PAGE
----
A new and electrifying promotional phenomenon arrived in the early 1920’s that took traditional methods of marketing to another level. In 1923, Georges Claude and his French company Claude Neon, introduced neon gas signs to the United States. It was in this same year that the first neon sign was installed in the city of Los Angeles, California. A Packard car dealer, Earle C. Anthony, imported from Paris, two “Packard” signs for his dealership which he paid $24,000 for. Of course this was an incredible amount of money to pay during that time for two signs, but the concept was new and unique although the popularity of neon signs was not widespread yet. Today, this vintage Packard sign is located on a privately owned structure in Cottage Grove, Oregon, but can be viewed from the sidewalk.
Glass benders infuse a variety of gases (ie. neon, helium, xenon, argon and krypton) to produce a diversity of colors. When you look at the dazzling show of Custom Neon Signs that shine brightly on Broadway in New York and along the Strip or on Fremont Street in Las Vegas, Nevada, they are as spectacular as a fireworks show on New Year’s Eve or the Fourth of July. Traveling across the country and around the world, you will find a variety of businesses still displaying the incredible craftsmanship of neon lights.
Neon lights on theatre marquees, signs for motels, hotels, restaurants, casinos, and other businesses added that “wow factor” for attracting potential clients and curious onlookers. These lights on the outside of businesses were an exciting hook to lure you into finding out what was happening on the inside of that establishment. Neon lights were quite an innovative promotional marketing tool.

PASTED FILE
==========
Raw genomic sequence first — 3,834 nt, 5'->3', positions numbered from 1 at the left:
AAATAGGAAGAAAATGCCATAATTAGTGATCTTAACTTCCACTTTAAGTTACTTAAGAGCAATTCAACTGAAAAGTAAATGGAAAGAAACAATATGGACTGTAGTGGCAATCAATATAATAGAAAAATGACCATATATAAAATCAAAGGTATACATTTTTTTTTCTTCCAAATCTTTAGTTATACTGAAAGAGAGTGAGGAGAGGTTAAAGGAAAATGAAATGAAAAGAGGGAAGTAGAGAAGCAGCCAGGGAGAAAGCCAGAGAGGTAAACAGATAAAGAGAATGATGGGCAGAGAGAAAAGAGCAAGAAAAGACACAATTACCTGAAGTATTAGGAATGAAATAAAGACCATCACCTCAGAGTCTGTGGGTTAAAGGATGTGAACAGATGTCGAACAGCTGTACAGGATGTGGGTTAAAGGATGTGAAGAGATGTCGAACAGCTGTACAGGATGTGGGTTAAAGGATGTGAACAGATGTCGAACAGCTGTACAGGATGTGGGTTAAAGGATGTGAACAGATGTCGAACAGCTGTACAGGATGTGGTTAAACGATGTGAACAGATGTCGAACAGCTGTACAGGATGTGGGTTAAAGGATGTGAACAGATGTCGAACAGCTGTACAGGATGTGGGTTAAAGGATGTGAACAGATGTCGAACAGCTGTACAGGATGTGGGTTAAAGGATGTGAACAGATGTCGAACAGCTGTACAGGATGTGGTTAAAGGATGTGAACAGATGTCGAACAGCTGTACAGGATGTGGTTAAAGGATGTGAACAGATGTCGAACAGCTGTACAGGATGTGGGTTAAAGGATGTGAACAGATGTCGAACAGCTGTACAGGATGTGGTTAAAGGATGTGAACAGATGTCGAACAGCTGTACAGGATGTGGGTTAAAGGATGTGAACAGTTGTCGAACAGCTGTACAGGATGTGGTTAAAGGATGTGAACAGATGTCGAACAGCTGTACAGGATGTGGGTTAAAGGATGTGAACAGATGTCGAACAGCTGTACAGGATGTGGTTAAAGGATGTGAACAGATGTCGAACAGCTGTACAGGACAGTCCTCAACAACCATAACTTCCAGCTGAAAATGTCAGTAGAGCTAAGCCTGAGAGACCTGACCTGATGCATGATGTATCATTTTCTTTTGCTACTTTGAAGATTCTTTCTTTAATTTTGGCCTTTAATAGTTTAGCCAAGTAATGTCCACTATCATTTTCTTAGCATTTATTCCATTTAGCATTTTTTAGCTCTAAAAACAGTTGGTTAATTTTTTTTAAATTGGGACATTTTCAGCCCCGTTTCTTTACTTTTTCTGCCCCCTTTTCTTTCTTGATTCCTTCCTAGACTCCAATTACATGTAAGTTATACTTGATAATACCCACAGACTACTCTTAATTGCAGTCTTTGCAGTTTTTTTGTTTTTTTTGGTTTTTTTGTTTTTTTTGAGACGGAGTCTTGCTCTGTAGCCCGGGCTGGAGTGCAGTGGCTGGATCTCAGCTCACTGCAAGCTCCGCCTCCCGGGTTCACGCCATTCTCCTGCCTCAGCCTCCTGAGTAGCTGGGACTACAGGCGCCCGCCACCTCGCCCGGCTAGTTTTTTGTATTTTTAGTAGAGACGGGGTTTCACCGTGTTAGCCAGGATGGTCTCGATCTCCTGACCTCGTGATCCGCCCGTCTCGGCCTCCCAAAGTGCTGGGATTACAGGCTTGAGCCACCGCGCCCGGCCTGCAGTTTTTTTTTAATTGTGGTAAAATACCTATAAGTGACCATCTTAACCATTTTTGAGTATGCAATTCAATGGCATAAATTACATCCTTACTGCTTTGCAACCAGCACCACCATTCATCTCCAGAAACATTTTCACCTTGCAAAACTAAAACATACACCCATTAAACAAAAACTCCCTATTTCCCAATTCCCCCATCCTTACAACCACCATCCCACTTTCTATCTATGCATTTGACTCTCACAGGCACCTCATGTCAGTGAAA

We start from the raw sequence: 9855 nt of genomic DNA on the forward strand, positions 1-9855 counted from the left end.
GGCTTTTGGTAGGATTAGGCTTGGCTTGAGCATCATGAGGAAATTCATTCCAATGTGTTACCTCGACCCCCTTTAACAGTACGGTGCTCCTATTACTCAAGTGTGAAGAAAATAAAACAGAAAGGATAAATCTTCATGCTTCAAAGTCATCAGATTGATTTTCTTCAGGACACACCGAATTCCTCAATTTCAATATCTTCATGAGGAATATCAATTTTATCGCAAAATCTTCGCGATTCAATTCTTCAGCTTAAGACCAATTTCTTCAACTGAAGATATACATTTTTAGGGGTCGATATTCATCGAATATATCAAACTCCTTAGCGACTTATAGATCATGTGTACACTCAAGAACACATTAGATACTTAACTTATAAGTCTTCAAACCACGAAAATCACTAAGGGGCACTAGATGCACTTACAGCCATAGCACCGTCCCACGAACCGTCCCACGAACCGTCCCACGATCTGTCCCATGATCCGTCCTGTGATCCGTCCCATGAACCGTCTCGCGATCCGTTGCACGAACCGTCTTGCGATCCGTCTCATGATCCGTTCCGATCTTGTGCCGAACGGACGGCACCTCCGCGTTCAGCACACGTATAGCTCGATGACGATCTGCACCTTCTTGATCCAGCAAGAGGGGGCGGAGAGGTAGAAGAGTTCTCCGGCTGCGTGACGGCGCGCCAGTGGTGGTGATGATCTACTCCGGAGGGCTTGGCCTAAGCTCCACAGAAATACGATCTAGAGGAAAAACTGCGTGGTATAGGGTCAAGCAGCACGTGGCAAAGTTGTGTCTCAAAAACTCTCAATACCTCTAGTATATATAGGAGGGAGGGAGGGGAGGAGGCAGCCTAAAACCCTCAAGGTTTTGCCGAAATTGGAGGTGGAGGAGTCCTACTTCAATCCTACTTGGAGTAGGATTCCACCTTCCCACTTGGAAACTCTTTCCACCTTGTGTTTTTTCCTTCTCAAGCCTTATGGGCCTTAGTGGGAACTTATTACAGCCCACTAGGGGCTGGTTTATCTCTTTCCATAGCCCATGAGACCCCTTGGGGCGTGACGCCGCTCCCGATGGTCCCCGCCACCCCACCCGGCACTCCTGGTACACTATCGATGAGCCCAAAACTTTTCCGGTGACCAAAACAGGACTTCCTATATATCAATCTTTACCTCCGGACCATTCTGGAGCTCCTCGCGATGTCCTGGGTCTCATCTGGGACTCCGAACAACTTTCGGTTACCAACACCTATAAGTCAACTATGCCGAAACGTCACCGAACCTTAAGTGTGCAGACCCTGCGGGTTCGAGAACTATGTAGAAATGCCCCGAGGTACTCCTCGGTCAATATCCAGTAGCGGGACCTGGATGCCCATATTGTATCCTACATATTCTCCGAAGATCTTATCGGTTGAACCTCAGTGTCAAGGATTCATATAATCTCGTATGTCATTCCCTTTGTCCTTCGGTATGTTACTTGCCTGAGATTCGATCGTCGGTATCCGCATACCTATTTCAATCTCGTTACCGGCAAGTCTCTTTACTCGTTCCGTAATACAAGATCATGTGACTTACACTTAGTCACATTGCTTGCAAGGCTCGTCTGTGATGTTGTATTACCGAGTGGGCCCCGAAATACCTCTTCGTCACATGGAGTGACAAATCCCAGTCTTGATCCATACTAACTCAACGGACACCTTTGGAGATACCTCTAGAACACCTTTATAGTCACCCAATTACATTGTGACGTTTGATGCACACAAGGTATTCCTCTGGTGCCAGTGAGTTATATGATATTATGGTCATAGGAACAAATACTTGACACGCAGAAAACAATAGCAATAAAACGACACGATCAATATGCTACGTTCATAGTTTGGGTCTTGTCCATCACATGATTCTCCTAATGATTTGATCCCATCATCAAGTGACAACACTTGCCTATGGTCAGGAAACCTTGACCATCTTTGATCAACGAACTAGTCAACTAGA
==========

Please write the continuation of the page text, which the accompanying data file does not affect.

From advertising to art, the popularity of neon lights, neon clocks, neon specialty and novelty signs, business signs, bar signs, beer signs and light boxes segue into eye-catching collectibles. If you are a neon light enthusiast wanting to learn more about the education, history and preservation of neon collectibles, here are some resources:
1. MONA (The Museum of Neon Art) educates the public about the history, culture, and technical aspects of electric and kinetic media. MONA provides neon art classes and is dedicated to the education, exhibition and preservation of electric and kinetic media art.
2. The Neon Museum in Las Vegas collects, preserves, studies and exhibits neon signs for the enrichment and education of their global audiences.
3. Roadside Peek includes content on its website regarding education and sightings of neon lights. They also include other roadside icons and treasures from the past found across the country.
For institutional locations regarding continued education on neon signs, here is a list of some schools provided by the Neon University:
1. British School of Neon (England)
2. Daco Neon School (Papillon, NE)
3. Ed Waldrum School of Neon (Irving, Texas)
4. Hollywood School of Neon (Hollywood, Florida)
5. National Neon Institute (Benicia, California)
6. Neon Trade School (Las Vegas, Nevada)
7. Savage Neon (Baltimore, Maryland)
8. Urban Glass (Brooklyn, New York)
9. North Texas Neon School (Ft. Worth, Texas)
10. Northwest Indiana School of Neon (Hammond, Indiana)
11. Northwest Technical College (Detroit Lakes, MN)
The art, science and theatrics of neon signs can inspire you to collect or revive that retro promotional look for your business.